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Wet foot, dry foot

Low foot, high foot

Front feet, back feet 

Red feet, black feet 

Left foot, right foot

Feet, feet, feet

How many, many feet you meet.


Here are several ideas to take this book further:  
  • Sweet Girl has already showed interest in using a ruler to measure things.  Take out a ruler (it is a foot long!) and measure things around the house.  Get an armful of stuffed animals to measure and put them in order from shortest to tallest.  
  • Talk about opposites.  Get started with this worksheet.  
  • Print and cut out these foot patterns to make a path for your child to follow to something fun like a story time book, a special snack, a video or pretend you are hunting something.  
  • Use plastic animals to make footprints in playdough or clay.  Can your child guess which toy made which footprint?  
  • Go on a footprint hunt outside.
Footprint Tracings

Trace everyone's feet (shoes on or off) and label them "Left Foot" and "Right Foot" and color them.  Tip:  You can tell your left from your right with this little "trick." Hold out your thumb and pointer finger.  The fingers on your left hand make an "L," thus reminding you that's your left hand and the left side of your body!  
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Look closely, Sweet Girl drew faces on her feet to make "happy feet."
Family Footprint Keepsake

Who doesn't love painting with their hands?  Well, how about using your feet?  Take turns painting each other's feet (or just one foot would do) to create a collage of your family's footprints that is sure to become a treasured keepsake.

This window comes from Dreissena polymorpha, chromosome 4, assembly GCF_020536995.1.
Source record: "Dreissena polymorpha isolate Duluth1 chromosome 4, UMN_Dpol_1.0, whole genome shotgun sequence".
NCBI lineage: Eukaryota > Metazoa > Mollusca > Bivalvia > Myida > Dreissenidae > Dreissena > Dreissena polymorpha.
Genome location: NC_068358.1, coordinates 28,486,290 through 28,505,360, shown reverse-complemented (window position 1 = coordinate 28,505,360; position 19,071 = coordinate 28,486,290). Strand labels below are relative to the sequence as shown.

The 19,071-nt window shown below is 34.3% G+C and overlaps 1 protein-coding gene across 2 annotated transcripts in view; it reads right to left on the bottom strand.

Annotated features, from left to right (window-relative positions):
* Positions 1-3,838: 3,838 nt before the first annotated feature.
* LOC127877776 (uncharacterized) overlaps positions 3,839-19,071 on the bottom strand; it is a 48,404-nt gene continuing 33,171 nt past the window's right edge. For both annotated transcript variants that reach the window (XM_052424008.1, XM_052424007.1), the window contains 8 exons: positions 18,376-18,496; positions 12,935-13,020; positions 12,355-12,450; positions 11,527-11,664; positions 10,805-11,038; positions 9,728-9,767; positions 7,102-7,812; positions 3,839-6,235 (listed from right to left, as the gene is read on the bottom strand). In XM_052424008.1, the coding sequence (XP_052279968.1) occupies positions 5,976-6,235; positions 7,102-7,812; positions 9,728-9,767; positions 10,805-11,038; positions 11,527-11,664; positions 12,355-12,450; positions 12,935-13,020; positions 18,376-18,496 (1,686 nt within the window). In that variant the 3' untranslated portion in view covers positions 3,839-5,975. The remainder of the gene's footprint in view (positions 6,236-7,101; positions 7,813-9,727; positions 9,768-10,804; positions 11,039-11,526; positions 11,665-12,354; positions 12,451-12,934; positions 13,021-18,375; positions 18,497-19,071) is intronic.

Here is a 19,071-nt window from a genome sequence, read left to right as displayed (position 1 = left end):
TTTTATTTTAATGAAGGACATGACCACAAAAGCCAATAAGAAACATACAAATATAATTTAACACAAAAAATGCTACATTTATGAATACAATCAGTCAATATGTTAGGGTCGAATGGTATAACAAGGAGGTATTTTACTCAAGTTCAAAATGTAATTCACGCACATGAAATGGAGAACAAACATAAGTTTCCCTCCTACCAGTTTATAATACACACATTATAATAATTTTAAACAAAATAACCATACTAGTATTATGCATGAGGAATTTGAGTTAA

Supplies needed:  A different color paint for each person in your family (maybe each person could use his/her favorite color!), white cardstock, paintbrush, lid or paper plate (to put paint on) and something to cover your work area (we used a brown paper bag)

What to do:
  1. Cover your work area.  We worked in the kitchen so clean-up would be easy.  Read:  No paint on the carpet! 
  2. Put some paint on a lid or paper plate.
  3. Take turns painting each other's feet.  Make sure to cover the foot completely.
  4. Your child will need help to firmly stamp his/her foot.  Remember, no wiggling!
  5. Have each person wash his/her feet off in the bathtub.  Your child will have fun seeing the paint run off.
  6. Let your foot "prints" dry.
  7. Arrange in a frame for a fun memory of the day and to remember those little feet!
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Sweet Girl painting Mama's toes.
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Covered with paint....
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Sweet Girl making sure to cover Love Bug's entire foot.
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Sweet Girl had a lot of fun painting Mama's foot.
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....and print!
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Sweet Girl painting Daddy's foot.
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Sweet Girl was all smiles the ENTIRE time!
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Family footprint portrait.
The Foot Book recipes
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suessweets.ca
While usually reserved for baby showers, why not make some foot shape cookies?  Foot cookie cutters are available to purchase at various stores.  You can always make a pattern out of cardstock and trace some out in your dough with a knife.  For added fun, add a regular size M&M for the big toenail and mini ones for the other toes!
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photo from amazon.com
This is a bit corny, but it IS Fruit by the Foot!  I'm not really into these kind of snacks for my family, but I just had to post it!
Make up your favorite sugar cookie dough recipe and cut into shapes (circles, squares, etc).  Let your child use his/her plastic animals (wash them before and after!) to make footprints in the dough.  After the cookies bake, you'll be left with a "fossil" of the animals' footprints.  Can you identify the different footprints now?





**All photos and text are property of Angela Pounders and can not be distributed without permission.  

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